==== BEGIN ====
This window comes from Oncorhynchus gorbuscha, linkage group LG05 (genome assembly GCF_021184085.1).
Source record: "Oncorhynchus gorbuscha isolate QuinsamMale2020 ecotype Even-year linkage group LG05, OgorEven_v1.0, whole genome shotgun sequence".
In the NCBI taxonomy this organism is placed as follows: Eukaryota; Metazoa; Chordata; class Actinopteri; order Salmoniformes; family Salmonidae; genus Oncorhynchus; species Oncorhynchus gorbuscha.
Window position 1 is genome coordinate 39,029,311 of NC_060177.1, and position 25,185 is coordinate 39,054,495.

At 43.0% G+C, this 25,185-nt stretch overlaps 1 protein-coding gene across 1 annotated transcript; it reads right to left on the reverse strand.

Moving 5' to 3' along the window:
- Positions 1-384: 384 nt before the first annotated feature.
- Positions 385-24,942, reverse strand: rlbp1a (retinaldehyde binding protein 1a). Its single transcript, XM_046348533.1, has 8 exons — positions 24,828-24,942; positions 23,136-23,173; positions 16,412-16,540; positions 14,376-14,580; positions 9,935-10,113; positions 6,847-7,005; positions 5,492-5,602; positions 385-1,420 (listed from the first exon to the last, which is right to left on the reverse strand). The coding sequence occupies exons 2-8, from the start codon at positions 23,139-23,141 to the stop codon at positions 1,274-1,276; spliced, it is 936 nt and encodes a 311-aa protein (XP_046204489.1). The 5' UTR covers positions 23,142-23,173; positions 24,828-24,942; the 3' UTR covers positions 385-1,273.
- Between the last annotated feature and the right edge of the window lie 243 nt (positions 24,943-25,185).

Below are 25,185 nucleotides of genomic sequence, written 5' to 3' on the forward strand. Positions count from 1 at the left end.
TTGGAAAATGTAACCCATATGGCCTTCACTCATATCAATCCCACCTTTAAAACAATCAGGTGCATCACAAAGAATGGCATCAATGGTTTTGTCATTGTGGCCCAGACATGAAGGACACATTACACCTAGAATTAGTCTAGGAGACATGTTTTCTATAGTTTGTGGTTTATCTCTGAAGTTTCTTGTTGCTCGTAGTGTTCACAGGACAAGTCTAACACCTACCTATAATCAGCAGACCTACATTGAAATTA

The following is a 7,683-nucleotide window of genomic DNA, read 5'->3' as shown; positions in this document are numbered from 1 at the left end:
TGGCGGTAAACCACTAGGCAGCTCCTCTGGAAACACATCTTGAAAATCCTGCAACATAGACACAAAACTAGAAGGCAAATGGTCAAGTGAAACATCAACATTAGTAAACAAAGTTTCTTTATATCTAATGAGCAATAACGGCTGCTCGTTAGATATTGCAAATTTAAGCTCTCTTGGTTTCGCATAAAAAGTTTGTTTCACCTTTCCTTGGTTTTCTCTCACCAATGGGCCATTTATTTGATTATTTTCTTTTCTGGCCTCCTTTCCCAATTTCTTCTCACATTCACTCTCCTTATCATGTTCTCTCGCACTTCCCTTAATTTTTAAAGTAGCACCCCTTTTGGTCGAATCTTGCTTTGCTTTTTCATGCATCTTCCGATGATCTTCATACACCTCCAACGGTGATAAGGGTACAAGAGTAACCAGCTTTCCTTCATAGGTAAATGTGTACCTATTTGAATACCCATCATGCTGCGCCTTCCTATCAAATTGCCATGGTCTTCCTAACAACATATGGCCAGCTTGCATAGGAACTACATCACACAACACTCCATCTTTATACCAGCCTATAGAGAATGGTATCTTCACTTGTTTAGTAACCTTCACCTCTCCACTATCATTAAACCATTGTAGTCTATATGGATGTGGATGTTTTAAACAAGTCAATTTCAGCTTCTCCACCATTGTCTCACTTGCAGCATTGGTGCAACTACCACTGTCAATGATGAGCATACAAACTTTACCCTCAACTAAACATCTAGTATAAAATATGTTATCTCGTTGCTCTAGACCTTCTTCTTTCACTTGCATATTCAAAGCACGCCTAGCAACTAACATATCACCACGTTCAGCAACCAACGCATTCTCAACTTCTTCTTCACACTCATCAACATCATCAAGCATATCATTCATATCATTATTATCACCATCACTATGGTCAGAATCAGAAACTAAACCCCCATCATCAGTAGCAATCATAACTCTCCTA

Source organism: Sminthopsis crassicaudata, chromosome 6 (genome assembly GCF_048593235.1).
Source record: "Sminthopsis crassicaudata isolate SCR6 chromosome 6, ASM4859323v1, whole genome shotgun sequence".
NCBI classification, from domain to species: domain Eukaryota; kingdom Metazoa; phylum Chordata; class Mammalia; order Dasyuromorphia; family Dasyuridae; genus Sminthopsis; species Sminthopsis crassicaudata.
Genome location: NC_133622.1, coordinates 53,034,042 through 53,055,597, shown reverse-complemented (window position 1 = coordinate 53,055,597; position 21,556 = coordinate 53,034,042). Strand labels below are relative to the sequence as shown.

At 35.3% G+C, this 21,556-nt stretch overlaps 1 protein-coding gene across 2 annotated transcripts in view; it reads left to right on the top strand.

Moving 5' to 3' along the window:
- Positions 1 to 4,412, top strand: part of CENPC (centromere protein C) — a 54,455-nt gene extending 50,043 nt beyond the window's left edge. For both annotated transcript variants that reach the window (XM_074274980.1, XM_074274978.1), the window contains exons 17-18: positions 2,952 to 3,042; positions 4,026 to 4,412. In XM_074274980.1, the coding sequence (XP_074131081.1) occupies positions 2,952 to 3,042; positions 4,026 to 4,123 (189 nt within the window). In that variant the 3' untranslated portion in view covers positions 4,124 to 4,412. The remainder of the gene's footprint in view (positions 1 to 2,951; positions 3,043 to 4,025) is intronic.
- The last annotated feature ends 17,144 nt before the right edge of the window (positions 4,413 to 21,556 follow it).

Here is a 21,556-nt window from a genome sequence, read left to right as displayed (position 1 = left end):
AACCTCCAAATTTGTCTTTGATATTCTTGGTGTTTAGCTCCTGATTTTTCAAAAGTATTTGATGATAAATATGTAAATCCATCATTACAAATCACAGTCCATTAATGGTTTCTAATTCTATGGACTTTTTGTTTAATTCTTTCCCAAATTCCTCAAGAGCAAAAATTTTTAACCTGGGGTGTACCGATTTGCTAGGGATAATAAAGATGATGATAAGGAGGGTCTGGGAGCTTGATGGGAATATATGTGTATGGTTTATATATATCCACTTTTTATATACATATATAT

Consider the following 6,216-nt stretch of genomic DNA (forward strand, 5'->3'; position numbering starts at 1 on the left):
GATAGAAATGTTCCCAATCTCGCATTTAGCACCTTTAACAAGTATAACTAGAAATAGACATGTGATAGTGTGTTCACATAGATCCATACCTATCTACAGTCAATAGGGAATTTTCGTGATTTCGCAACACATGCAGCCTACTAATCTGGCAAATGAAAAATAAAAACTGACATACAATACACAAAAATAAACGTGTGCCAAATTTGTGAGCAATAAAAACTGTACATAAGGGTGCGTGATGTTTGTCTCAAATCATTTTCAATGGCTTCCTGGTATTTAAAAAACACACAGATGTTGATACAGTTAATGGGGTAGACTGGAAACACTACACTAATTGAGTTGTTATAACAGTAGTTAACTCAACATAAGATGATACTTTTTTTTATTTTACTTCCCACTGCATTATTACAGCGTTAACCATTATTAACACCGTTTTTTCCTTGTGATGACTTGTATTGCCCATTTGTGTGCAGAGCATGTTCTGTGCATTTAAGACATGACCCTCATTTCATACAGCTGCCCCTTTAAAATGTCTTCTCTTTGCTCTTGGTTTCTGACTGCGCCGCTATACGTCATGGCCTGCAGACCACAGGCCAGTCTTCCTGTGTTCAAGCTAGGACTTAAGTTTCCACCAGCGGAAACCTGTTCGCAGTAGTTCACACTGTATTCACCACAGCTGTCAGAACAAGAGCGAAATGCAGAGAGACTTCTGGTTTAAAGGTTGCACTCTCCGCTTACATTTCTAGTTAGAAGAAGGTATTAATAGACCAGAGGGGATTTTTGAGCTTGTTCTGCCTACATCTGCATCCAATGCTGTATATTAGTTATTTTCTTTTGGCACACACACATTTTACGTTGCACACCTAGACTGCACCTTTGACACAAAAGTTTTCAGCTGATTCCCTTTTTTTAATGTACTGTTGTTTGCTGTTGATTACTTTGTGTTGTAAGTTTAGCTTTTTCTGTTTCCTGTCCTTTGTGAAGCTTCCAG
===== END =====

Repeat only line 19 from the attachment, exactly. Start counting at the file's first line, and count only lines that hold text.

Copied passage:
Moving 5' to 3' along the window: